Abstract Communication in rhinos is primarily mediated by the vocal and olfactory signals as they have relatively poor eyesight. White rhinos are the most social of all the rhinoceros species, they defecate at common dungheaps and the adult bulls use dung and urine to mark their territory. Chemical communication may therefore be particularly important in the social interactions of white rhinos, and its knowledge could be very helpful in their management and conservation. However, no studies have investigated up until now the olfactory discrimination in any rhinoceros species in the wild. We have experimentally studied the reactions of the wild southern white rhinos (Ceratotherium simum) to the dung of familiar and unfamiliar adult females and adult territorial males. We registered the number of sniffing events, the duration of sniffing and the latency of the vigilance posture from the onset of sniffing. The dung of unfamiliar rhinos was sniffed longer than that of familiar rhinos. The rhinos showed a shorter latency of vigilance posture to the familiar dung of males than that of females. For unfamiliar dung, they displayed a shorter latency of vigilance posture to female than male dung. Our results indicate that the rhinos are able to discriminate the familiarity and sex of conspecifics from the smell of their dung. Olfactory cues could therefore play an important role in the social relationships and spatial organization of the southern white rhinoceros.  
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  ISSN 1435-9456 ISBN Medium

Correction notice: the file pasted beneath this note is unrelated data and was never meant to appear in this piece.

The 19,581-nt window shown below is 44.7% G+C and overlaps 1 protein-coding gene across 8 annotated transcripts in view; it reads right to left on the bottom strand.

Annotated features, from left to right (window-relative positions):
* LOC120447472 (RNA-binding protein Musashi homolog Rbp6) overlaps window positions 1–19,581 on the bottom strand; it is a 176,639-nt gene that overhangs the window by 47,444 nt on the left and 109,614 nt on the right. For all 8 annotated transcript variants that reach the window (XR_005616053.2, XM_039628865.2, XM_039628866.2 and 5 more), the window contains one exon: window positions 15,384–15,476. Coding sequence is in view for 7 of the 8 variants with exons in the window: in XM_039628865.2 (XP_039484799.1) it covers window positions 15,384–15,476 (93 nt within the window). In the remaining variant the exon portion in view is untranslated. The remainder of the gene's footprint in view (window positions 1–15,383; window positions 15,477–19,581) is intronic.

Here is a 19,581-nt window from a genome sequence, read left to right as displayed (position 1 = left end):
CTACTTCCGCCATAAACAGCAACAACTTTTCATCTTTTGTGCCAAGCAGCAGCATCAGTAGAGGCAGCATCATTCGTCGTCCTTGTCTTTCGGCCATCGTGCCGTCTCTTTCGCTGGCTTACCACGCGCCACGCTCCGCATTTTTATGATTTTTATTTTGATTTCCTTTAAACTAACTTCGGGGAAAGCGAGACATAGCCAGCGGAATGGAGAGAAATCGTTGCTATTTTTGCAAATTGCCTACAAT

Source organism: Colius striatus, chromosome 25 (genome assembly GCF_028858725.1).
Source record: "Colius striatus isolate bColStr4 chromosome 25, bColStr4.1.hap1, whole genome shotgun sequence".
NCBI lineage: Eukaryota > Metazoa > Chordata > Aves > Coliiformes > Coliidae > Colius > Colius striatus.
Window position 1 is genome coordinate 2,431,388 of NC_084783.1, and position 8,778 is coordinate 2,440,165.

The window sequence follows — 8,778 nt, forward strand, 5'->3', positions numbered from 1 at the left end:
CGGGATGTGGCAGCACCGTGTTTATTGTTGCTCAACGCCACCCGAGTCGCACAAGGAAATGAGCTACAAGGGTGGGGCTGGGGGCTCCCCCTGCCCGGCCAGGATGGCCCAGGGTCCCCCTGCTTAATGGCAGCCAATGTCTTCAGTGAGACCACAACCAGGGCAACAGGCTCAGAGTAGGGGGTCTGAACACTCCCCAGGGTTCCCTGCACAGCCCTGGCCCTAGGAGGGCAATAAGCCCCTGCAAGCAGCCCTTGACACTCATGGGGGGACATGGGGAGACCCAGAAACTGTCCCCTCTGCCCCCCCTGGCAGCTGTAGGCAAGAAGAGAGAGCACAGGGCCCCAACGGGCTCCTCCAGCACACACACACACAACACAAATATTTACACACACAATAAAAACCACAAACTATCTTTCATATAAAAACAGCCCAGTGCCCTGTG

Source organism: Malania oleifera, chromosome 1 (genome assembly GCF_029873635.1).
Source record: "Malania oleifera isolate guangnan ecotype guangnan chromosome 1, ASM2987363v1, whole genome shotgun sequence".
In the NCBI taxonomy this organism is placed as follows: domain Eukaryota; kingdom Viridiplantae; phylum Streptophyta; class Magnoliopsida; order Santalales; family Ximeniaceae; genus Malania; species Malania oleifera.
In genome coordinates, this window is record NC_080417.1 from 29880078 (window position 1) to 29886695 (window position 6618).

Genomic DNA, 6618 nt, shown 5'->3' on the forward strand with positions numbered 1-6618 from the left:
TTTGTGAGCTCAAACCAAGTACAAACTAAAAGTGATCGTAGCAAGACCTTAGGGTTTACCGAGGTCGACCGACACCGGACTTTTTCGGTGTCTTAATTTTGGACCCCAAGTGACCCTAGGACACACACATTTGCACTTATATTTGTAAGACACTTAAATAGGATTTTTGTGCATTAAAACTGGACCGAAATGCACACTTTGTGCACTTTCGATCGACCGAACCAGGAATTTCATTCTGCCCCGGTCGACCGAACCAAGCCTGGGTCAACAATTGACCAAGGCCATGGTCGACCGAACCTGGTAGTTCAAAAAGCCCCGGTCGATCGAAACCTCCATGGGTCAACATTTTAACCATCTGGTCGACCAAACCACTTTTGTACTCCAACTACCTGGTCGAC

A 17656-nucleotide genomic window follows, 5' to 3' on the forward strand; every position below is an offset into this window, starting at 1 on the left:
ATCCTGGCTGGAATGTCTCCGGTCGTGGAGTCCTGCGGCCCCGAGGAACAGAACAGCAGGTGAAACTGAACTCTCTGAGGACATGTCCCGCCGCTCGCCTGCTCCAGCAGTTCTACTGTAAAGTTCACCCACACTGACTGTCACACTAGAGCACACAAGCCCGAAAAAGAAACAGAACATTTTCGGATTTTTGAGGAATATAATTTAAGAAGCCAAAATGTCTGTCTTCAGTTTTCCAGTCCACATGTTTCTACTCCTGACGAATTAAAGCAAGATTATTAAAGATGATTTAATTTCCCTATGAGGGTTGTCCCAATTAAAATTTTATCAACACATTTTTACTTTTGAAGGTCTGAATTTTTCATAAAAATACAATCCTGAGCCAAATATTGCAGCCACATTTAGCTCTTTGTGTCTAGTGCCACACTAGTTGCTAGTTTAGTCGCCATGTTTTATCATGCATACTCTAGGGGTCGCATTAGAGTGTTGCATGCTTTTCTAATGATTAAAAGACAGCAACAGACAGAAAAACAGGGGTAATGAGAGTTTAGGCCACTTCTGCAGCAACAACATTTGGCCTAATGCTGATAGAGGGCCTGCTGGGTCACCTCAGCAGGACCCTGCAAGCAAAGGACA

Area Expedition Conference  
  Notes Approved no  
  Call Number Equine Behaviour @ team @ Cinková2015 Serial (down) 6143  
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Author Rørvang, M.V.; Ahrendt, L.P.; Christensen, J.W. url  doi
openurl 
  Title Horses fail to use social learning when solving spatial detour tasks Type Journal Article
  Year 2015 Publication Animal Cognition Abbreviated Journal Anim.Cogn.  
  Volume 18 Issue 4 Pages 847-854  
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  Abstract Social animals should have plenty of opportunities to learn from conspecifics, but most studies have failed to document social learning in horses. This study investigates whether young Icelandic horses can learn a spatial detour task through observation of a trained demonstrator horse of either the same age (Experiments 1 and 2, n = 22) or older (Experiment 3, n = 24). Observer horses were allowed to observe the demonstrator being led three times through the detour route immediately before being given the opportunity to solve the task themselves. Controls were allowed only to observe the demonstrator horse eating at the final position, but not the demonstration of the route. Although we found a tendency towards better performance by observer horses in the second experiment, we were unable to repeat this result in a similar set-up with a new group of horses and older, dominant demonstrator horses. We conclude that horses exposed to prior demonstration did not perform better than control horses in solving spatial detour tasks.  
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  ISSN 1435-9456 ISBN Medium